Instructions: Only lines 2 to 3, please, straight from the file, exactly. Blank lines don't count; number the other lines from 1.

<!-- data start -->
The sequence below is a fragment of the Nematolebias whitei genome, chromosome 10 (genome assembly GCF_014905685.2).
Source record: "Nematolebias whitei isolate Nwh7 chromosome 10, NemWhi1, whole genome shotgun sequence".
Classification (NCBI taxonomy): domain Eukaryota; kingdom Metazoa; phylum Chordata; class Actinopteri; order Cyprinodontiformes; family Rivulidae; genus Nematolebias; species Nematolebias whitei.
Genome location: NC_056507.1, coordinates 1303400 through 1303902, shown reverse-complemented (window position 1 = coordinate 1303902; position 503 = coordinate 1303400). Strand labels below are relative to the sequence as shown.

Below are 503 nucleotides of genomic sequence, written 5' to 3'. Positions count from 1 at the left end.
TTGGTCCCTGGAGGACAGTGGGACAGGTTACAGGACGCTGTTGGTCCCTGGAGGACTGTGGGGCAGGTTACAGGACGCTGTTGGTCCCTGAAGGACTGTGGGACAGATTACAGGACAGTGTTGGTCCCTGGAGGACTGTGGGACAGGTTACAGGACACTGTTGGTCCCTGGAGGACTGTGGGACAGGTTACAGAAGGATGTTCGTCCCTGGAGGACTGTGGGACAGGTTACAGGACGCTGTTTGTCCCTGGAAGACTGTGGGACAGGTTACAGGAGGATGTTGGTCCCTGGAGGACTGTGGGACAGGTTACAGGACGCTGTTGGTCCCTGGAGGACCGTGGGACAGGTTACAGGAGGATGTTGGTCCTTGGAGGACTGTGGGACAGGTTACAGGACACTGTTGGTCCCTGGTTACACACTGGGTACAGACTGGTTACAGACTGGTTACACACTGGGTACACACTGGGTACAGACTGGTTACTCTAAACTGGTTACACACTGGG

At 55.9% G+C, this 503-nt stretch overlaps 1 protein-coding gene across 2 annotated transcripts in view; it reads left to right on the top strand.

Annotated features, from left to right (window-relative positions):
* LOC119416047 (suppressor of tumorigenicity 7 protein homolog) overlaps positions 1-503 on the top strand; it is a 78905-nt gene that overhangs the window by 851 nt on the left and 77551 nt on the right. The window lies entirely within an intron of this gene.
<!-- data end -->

Source record: "Nematolebias whitei isolate Nwh7 chromosome 10, NemWhi1, whole genome shotgun sequence".
Classification (NCBI taxonomy): domain Eukaryota; kingdom Metazoa; phylum Chordata; class Actinopteri; order Cyprinodontiformes; family Rivulidae; genus Nematolebias; species Nematolebias whitei.